As Deng Hui looks out at a forest of towering turbines dotting his company's wind farm north of Beijing, a cold, drizzly wind howls in his face, but he doesn't mind
“That’s the sound of money being printed,” laughs Deng, general manager of the wind farm developed by state-owned China Energy Conservation Investment Corp.
A couple of years ago, only a few dozen of the 80-metre (262-foot) propellor-like turbines stood on the wind farm’s vast open expanse of grass. Today it has 200 and counting.
The facility’s growth is but one example of soaring investment that has made China an emerging world leader in wind energy, with potentially huge benefits for the environment in both China and the world.
With close to 80 percent of China’s energy supplied by cheap but heavily polluting coal, the government has laid ambitious plans to raise the use of renewable energy, such as the winds that rake northern and western China.
“It’s not like people are still talking about wind as a potential future direction. It is already the way forward for a lot of power companies in China,” said Yang Ailun, climate and energy campaign manager for Greenpeace China.
But the pace of wind energy’s development in China has surpassed even the most optimistic projections.
After setting an original goal of 30 gigawatts of installed wind power by 2020, the government recently said that could be raised to 100 gigawatts as installed capacity has doubled each of the last four years.
From almost nothing a few years ago, China had 12.2 gigawatts of installed wind power by the end of 2008 as power companies have rushed to meet government mandates to raise the proportion of energy they produce from renewable sources.
There are about 121 gigawatts of installed wind power worldwide, according to the Global Wind Energy Council (GWEC), with the United States, Germany and Spain the top three wind power nations, followed by China.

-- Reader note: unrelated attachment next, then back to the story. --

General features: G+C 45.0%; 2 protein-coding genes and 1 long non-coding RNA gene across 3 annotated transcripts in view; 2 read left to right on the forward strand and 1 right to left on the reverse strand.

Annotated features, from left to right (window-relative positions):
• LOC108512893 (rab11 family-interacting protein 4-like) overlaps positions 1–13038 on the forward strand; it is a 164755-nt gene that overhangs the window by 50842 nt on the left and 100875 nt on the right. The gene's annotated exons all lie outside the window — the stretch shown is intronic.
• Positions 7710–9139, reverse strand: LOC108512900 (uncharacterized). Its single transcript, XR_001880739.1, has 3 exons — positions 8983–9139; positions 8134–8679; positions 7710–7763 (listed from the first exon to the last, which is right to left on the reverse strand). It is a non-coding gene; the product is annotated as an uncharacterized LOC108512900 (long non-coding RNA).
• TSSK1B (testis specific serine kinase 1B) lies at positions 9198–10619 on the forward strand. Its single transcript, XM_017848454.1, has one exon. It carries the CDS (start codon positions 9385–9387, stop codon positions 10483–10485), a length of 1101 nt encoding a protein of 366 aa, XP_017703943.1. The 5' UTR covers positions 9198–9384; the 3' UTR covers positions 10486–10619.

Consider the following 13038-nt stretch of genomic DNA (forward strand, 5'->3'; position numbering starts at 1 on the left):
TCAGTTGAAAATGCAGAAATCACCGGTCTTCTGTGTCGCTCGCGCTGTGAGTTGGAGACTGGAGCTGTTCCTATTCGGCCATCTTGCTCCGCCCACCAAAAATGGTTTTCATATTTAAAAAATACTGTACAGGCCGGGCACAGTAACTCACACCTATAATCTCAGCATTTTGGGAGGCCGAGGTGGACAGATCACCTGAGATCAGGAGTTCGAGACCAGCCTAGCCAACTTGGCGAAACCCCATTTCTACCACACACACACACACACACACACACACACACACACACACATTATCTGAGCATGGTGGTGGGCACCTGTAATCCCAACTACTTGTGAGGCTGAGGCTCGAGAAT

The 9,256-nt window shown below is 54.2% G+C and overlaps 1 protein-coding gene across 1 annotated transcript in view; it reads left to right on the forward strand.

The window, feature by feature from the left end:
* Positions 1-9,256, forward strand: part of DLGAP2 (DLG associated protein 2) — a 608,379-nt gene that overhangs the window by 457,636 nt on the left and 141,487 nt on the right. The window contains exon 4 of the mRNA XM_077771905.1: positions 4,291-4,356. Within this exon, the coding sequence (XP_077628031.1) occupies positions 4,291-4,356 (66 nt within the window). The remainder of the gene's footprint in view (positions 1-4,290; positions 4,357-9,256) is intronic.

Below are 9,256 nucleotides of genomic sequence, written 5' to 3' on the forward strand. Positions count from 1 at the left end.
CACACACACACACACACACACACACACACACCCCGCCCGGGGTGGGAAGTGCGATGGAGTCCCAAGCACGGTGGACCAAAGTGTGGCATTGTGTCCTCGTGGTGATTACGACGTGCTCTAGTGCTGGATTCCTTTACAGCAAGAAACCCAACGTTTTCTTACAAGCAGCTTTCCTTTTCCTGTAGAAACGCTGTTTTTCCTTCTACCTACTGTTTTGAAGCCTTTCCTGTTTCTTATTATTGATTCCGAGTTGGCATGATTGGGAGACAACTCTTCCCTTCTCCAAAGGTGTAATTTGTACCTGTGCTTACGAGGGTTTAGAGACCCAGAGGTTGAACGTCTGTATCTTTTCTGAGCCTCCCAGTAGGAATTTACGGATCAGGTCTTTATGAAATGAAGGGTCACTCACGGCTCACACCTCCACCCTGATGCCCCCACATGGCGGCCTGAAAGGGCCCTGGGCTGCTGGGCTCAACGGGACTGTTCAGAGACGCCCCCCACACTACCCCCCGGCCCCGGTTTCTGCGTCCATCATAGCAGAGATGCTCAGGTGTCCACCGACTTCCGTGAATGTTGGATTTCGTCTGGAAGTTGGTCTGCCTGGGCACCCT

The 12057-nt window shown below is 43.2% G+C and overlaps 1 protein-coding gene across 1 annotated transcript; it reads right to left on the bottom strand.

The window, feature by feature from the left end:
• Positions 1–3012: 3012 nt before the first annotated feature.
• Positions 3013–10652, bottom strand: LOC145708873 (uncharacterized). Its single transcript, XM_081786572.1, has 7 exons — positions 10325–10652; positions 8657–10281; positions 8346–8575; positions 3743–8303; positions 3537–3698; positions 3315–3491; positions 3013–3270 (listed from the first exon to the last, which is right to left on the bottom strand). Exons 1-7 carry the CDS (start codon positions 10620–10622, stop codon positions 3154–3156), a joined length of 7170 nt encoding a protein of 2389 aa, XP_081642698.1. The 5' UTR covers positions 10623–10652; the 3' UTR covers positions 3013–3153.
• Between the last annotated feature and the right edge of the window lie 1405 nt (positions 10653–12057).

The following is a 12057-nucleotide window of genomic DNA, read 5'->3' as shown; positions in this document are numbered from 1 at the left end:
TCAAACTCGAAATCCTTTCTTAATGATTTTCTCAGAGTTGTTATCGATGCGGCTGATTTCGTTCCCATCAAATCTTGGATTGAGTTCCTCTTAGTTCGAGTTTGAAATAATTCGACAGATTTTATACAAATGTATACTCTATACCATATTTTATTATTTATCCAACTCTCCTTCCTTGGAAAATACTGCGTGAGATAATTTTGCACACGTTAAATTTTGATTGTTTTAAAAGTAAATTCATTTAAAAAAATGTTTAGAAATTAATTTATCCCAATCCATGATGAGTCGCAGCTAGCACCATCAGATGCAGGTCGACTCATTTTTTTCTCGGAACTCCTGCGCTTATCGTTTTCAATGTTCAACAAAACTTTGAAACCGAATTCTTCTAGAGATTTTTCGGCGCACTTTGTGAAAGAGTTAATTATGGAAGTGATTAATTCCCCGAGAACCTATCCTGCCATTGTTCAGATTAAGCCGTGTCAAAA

In June, authorities in northern China’s windswept Gansu province detailed plans for a “Three Gorges of Wind Power,” a reference to the massive Three Gorges hydroelectric dam on the Yangtze River.
Gansu’s plans alone would nearly match the eventual 22.5-gigawatt installed output of the dam, the world’s largest hydroelectric project. Other provinces are discussing similarly ambitious plans.
Installed capacity has grown so fast that it has outpaced the electrical grid’s ability to accommodate the newly generated electricity, leaving much of the output of Deng’s wind farm going to waste.
“Our nation’s wind power has developed very fast but the distribution system’s development has lagged. This was an unavoidable problem with wind,” “Our nation’s wind power has developed very fast but the distribution system’s development has lagged. This was an unavoidable problem with wind,” he said.
Of China’s 12.2 gigawatts of installed power in 2008, only 8.9 gigawatts made it into the electrical gird, said Qiao Liming, GWEC policy director.
The problem has been exacerbated by the fact that wind farms in remote regions rich in the resource are too far from electrical grids.
“In the past two or three years this has really become a serious problem in China,” said Qiao.
Another issue is a project bidding process widely viewed as lacking transparency and which sets wind electricity tariffs too low for wind farms to turn a decent profit, she said.
But the government has shown increasing concern about these hurdles and appeared set to solve them, Qiao said, noting that an economic stimulus plan unveiled last year will include heavy investments in electrical grid expansion.
“It’s part of a process. Because of the huge wind farm development that just happened in recent years… it takes some time for the government to really solve such issues,” she said.
The growing pains are not stopping development of wind farms like that managed by Deng, located on the edge of the Mongolian steppe and reached via a three-hour drive north of Beijing along a highway dotted with huge trucks hauling 40-metre long wind turbine blades toward the plains.
Deng said hundreds more of the 80-metre tall turbines are planned.
“Despite the problems, the government is working to coordinate the development of the grid and wind farms. This will create an even better path for wind power,” he said.